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From Christ to Coke

A new book on icons stretches the definition too far. Unlike the Coca-Cola bottle, true icons have power and stand at the border of forbidden things

By Roger Scruton   September 2011

Leonardo da Vinci's Mona Lisa: Her enigatic smile conveys the highest gentleness to which a human being can attain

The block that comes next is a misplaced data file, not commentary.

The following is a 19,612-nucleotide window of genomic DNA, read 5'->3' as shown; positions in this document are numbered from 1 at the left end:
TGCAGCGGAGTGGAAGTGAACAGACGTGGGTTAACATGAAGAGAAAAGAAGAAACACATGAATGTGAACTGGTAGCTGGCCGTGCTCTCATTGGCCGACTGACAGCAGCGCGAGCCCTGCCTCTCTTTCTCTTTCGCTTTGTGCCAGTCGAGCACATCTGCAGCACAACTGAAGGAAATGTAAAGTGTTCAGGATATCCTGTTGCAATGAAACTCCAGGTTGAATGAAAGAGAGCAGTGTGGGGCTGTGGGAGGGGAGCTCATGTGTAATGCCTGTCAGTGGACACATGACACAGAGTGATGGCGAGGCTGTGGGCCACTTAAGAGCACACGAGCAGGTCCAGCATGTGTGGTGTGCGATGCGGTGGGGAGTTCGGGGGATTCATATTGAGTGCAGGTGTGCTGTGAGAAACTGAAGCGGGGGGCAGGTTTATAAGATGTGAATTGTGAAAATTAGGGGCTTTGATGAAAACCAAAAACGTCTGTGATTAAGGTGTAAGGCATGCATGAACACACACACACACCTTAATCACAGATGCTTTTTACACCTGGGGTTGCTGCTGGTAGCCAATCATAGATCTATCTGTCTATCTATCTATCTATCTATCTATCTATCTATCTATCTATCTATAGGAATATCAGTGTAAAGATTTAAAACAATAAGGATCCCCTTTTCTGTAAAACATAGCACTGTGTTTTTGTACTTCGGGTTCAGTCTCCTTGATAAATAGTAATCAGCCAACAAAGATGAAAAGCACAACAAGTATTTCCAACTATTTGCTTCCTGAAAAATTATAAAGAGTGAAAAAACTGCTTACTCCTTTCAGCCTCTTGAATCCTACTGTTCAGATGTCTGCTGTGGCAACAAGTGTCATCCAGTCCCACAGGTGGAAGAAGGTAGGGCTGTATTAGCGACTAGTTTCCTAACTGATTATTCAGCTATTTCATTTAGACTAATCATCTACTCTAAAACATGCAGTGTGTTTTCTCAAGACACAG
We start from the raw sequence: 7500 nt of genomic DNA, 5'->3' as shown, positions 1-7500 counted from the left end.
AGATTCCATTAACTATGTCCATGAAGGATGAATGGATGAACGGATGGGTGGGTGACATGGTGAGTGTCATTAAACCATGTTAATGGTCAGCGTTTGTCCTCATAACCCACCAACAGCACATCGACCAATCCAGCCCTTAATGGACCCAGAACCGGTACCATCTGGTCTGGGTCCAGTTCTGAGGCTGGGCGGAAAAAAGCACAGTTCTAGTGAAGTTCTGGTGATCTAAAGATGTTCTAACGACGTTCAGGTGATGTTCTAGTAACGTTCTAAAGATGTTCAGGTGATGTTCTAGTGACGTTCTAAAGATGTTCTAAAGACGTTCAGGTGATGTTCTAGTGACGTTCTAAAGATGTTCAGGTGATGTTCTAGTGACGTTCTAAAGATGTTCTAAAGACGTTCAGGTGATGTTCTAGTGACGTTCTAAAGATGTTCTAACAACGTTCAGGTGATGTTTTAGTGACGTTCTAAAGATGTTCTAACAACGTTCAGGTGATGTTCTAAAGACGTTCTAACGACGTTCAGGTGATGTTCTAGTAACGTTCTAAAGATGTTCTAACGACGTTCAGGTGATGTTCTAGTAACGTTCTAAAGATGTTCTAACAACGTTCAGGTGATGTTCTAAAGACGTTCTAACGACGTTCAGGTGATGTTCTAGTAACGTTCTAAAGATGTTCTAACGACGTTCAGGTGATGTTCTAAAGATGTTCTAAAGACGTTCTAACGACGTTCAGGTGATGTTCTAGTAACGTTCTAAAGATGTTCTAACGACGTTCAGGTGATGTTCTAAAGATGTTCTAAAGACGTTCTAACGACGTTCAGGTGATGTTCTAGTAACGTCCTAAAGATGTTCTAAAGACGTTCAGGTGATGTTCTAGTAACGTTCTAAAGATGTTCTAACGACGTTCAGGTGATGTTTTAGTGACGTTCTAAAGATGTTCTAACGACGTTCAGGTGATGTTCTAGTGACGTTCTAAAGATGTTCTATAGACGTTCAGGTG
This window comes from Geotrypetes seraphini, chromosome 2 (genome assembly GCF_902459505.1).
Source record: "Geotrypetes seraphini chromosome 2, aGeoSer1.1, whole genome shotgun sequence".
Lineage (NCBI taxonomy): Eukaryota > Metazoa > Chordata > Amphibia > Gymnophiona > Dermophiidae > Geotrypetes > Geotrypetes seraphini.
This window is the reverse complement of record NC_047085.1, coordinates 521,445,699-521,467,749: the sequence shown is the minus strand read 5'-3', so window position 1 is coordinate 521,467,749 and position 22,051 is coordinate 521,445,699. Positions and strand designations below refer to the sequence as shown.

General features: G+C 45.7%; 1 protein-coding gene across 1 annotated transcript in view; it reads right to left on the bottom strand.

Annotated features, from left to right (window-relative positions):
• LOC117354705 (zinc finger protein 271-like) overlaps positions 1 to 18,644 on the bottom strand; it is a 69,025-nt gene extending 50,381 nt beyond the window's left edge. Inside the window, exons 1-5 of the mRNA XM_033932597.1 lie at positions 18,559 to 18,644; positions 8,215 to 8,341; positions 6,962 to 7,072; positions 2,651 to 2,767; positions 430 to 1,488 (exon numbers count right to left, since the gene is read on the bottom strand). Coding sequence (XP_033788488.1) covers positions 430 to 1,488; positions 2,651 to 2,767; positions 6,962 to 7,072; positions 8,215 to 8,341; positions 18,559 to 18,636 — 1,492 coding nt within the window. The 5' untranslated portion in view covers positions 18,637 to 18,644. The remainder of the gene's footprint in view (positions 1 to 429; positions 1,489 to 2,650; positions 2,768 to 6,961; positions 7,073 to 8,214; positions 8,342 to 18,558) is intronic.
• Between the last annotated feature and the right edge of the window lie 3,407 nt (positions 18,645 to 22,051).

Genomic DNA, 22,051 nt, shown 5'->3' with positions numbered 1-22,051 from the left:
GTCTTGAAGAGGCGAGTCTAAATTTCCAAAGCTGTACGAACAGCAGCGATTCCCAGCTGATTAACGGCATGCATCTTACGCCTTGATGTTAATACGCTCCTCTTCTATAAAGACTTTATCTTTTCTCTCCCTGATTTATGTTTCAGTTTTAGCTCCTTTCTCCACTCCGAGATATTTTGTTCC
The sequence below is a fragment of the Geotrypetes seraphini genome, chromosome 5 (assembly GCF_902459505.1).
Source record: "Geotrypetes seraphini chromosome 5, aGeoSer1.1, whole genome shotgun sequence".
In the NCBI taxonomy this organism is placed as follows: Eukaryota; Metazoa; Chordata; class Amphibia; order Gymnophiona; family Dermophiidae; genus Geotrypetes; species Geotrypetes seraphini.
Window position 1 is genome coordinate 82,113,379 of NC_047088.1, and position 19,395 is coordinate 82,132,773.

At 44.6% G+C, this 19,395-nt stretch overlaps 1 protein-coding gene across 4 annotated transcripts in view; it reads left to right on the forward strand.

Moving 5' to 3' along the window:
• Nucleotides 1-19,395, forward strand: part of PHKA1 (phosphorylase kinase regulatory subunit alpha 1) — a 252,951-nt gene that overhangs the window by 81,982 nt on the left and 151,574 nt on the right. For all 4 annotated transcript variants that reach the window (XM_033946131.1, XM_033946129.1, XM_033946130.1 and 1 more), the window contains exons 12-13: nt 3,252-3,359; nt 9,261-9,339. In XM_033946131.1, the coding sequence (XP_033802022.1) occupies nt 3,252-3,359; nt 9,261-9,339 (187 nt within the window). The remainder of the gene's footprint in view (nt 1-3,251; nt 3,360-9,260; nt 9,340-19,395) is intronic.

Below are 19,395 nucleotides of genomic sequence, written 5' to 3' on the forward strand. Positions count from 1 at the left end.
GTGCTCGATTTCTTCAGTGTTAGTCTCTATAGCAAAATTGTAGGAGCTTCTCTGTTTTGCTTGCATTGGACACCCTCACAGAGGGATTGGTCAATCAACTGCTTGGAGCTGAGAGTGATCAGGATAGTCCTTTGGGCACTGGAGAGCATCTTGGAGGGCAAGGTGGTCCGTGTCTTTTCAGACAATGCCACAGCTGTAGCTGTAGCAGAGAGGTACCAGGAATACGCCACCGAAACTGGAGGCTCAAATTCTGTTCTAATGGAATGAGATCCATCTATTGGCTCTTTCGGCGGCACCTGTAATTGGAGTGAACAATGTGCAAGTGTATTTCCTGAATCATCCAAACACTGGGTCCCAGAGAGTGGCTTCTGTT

The Christos Pantokrator of the Eastern Orthodox Church decorates a hundred ancient apses—and lives in the minds of ordinary believers. Image: © Saint Catherine’s Monastery at Mount Sinai

The Greek word “icon” (eikon, or image) now seems to denote any thing, person, or idea that is, for whatever reason, a centre of attention, and which has acquired a significance that raises it above the flow of ordinary events. It may be difficult to put this significance into words; but the crucial thing is that an icon is common property. You and I can both refer to it, and know instinctively…

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